China National Offshore Oil Co. (CNOOC) could announce a liquefied natural gas (LNG) supply deal in about two to three months, its first in four years, reported China Knowledge
Online. This move signals that the company, which is leading China into the LNG market, is ready to pay higher prices. Prices have approximately doubled since China’s first landmark deal four years ago at $3 per million British thermal unit (BTU). The country appears to be accepting that if it continues to stall supply talks, it will not be too successful in promoting the use of LNG in the country. According to an anonymous CNOOC senior official, the deal will restart CNOOC’s drive to obtain supplies for its five planned terminals by end 2007. Chinese media had recently reported that CNOOC was in advanced talks with Malaysia to supply the Shanghai terminal. CNOOC, whose LNG terminal in southern Guangdong province was China’s first, plans to build another four on the east and southeastern coast in Fujian, Shanghai, Ningbo and Zhuhai by around 2010. Competitors Sinopec and PetroChina are also planning about half dozen terminals along the northern coast. The second phase of CNOOC’s Guangdong terminal will increase capacity by 6.2 million tons per year (tpy), while the other four projects would need 3 million tpy each from around 2010.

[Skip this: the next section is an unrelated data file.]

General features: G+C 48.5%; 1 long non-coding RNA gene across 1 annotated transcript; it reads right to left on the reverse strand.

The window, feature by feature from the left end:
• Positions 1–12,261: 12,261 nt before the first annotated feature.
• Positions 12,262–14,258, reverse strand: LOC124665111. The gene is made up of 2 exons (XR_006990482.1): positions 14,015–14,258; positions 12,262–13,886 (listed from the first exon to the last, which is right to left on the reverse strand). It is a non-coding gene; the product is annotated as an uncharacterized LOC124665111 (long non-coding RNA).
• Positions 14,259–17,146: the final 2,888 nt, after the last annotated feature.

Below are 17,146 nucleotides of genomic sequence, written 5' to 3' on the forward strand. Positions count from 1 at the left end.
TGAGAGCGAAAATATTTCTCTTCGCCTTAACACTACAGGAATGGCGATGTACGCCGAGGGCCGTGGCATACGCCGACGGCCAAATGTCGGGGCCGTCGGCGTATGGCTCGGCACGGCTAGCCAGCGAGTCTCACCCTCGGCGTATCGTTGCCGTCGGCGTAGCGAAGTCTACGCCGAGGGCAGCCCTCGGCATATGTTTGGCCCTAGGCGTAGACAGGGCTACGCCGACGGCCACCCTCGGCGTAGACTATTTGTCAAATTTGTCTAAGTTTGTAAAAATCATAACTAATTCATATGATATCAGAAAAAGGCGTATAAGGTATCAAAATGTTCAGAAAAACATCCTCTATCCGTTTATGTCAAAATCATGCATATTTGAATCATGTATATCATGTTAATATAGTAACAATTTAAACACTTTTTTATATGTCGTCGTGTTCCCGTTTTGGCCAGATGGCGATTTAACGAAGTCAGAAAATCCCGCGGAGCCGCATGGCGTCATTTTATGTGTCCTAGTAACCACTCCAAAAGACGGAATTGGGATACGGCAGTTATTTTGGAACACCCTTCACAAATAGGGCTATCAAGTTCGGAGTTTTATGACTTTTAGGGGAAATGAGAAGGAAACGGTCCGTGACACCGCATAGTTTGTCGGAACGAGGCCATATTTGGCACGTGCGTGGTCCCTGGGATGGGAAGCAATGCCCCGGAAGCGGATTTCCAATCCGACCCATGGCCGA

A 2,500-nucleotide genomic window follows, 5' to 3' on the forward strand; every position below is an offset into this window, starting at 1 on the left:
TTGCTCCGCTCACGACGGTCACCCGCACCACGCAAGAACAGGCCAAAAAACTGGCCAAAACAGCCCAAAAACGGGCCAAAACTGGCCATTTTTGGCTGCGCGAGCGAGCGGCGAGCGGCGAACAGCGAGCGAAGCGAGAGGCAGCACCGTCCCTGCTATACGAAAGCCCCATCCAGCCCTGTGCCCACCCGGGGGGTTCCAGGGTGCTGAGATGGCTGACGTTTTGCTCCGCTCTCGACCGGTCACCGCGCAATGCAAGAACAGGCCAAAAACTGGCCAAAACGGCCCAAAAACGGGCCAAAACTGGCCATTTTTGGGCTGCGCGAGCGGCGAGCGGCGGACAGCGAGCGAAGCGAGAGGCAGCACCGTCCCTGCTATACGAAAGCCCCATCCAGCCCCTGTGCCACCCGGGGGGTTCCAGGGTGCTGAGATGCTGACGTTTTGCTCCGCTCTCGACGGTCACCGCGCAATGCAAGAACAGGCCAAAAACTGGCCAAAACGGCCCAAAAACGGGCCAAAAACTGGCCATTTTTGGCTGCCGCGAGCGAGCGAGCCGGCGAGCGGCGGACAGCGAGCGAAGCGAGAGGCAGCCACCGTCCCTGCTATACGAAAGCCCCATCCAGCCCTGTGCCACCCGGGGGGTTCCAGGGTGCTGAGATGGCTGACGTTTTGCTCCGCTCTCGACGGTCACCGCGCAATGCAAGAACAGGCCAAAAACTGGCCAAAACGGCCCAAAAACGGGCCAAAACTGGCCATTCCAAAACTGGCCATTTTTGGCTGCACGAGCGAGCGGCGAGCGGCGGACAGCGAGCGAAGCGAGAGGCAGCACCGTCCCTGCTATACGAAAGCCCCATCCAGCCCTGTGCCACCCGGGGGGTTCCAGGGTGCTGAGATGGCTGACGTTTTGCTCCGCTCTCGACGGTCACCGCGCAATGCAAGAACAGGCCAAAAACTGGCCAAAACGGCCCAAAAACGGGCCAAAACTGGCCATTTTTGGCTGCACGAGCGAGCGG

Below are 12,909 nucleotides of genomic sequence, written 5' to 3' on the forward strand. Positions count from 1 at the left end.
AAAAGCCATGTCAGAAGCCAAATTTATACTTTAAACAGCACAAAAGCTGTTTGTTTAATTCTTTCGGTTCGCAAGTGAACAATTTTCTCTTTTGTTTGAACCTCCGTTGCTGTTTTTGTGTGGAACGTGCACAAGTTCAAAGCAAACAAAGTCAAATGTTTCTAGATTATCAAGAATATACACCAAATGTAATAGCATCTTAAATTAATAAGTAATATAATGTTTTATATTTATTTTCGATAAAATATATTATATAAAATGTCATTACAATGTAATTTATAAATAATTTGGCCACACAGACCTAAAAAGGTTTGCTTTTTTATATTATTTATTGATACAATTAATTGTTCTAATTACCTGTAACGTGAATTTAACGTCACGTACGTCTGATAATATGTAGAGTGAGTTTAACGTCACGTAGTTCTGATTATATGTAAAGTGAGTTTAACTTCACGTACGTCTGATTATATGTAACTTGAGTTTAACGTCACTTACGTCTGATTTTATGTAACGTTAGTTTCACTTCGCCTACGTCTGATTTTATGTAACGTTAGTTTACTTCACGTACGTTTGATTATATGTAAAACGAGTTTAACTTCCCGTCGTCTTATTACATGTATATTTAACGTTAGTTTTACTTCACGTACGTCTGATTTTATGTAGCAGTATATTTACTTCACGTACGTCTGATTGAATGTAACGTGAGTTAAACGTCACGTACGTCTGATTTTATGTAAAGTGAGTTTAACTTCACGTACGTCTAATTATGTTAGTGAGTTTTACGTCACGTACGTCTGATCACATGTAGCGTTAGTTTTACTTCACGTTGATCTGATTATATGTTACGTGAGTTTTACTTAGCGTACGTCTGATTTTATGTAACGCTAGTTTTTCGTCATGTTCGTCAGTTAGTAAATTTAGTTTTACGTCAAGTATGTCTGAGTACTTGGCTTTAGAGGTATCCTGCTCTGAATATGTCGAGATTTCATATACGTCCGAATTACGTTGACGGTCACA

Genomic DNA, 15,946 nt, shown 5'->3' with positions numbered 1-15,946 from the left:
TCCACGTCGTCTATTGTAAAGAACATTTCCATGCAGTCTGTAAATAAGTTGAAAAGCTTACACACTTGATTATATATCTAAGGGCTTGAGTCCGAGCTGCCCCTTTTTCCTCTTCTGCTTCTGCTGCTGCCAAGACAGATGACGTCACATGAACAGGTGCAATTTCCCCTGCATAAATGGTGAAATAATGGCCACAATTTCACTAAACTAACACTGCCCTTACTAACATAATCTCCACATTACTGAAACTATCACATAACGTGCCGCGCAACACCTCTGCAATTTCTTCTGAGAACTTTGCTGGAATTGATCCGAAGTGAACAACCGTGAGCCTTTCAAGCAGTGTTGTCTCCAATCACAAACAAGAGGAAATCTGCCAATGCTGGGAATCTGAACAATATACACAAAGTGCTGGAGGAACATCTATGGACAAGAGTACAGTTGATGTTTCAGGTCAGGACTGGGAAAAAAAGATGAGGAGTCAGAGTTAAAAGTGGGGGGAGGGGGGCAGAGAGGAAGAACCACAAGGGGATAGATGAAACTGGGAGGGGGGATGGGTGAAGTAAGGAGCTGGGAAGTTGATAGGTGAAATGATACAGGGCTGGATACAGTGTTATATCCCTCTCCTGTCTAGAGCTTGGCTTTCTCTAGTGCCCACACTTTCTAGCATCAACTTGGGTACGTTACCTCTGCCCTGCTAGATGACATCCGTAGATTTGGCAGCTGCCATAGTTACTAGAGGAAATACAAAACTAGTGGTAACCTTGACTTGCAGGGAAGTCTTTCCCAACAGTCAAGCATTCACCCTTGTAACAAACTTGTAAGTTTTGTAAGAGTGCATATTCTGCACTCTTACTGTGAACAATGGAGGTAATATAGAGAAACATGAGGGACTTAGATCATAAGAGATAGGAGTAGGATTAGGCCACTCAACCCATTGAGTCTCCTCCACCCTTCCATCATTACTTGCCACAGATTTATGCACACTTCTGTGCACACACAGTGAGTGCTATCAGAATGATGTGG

To supply its five terminals, CNOOC alone could need to buy as much as 18 million tpy of LNG, near the imports into South Korea, the world's second-largest LNG buyer. (Source: China Knowledge Online